Manufacturing categories benefitting from the various noncontact measurement technologies include semiconductors, automotive, aerospace, telecommunications, LEDs and MEMS. Energy industries such as solar and wind power generation also use these technologies to achieve a range of benefits.

To determine the best technology for your particular application, consult with a product specialist or an applications engineer.


Originally developed for applications in the life sciences, confocal technologies are now commonly used in a variety of industrial metrology applications. The confocal method uses point illumination and a spatial pinhole to eliminate the out-of-focus signal coming back from the specimen.

One popular method of confocal technology uses a Chromatic Point Sensor (CPS) to measure light displacement. By using an objective lens through which different colors of light focus at different points, the peak of the wavelengths can be detected by a spectrometer and converted to a height calculation.

The confocal method is ideal for measuring thickness of translucent substrates, mirrored and diffused surfaces. In general, confocal systems can produce higher-quality images than wide-field fluorescing microscopes because of the ability to remove out-of-focus results. Its primary advantage is having a high lateral resolution, while its primary disadvantage is the relatively small scan area. Higher lateral resolution leads to higher resolution of the 3-D reconstructed results. The small scan area can have an effect on the cycle times required to render an entire surface.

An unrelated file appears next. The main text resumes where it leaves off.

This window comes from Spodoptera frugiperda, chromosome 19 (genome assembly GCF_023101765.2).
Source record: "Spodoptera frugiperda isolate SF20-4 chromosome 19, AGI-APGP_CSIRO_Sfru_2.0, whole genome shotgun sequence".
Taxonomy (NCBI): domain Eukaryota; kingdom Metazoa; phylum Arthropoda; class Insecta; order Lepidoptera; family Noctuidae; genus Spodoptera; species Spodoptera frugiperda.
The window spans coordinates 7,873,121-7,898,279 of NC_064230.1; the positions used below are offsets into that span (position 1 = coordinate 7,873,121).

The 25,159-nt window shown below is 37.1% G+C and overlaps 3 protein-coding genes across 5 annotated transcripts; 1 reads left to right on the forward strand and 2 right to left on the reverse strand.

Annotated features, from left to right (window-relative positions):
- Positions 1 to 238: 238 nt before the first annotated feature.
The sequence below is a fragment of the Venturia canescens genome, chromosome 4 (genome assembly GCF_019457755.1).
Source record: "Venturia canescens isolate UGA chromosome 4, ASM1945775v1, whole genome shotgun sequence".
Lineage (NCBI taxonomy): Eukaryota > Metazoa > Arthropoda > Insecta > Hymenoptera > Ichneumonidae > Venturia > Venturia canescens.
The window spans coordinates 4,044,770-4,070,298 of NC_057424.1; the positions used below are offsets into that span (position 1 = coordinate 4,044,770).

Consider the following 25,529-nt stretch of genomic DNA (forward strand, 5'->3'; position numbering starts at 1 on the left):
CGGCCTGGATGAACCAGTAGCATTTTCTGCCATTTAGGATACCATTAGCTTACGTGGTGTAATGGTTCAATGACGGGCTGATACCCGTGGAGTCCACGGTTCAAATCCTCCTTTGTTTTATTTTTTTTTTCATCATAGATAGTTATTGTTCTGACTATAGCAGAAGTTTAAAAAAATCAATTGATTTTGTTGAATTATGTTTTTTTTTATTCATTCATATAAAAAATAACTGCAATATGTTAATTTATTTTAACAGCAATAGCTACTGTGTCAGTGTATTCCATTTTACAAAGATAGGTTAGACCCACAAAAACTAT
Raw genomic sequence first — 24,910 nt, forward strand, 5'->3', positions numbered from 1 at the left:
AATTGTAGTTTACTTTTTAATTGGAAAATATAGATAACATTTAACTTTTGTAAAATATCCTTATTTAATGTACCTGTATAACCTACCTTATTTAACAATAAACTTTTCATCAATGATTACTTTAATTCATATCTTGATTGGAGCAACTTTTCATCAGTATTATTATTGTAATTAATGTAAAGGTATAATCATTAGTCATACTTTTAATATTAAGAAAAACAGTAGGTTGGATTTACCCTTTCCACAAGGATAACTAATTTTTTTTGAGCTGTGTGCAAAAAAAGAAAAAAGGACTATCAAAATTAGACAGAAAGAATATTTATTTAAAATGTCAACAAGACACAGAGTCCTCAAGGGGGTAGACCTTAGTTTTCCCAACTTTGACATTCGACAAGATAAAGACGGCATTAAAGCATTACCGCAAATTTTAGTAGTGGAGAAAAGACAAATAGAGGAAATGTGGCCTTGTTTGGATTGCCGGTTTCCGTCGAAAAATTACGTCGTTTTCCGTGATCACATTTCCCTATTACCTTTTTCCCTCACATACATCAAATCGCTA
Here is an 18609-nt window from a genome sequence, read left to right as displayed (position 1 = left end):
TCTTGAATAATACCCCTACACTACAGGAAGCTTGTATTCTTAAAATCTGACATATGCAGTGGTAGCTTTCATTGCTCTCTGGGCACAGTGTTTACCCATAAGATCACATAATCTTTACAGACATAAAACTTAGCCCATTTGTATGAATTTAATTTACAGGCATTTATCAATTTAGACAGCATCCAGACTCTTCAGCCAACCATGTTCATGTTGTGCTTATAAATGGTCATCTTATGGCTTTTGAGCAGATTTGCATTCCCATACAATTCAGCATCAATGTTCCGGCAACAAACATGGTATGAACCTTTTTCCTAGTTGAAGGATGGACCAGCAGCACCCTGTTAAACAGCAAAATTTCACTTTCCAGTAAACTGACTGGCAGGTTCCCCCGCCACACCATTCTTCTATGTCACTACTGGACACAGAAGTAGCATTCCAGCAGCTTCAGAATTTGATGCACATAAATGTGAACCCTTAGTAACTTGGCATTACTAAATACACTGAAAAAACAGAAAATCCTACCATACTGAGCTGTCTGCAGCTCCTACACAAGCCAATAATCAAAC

Typical industry segments using confocal scanning technology include the manufacture of medical devices (for example, micro-lens arrays) and electronics (for example, hard-drive suspension heads and integrated circuit boards). 

White light interferometry (WLI) 

WLI is a noncontact optical method for surface height measurement on 3-D structures of various profiles, providing resolutions down to the single-digit nanometer range. This is accomplished by splitting a beam of white light. Part of the beam will contact a reference mirror, while the other will contact the work piece. These two beams will interfere—hence the name, “interferometry”—with each other, creating light and dark bands. When a portion of the specimen is in focus, the bands are recorded onto a CCD camera, while the software reconstructs the 3-D data set. The magnification also can be increased to measure the overall surface profile at surface roughness resolutions.

While WLI achieves very high Z-axis resolution (1-10 nm), it tends to be a slower technology than confocal. It is, however, faster than other methods such as contact profile systems that can damage the surface, or atomic-force microscopy that can achieve higher resolution but at slower speeds.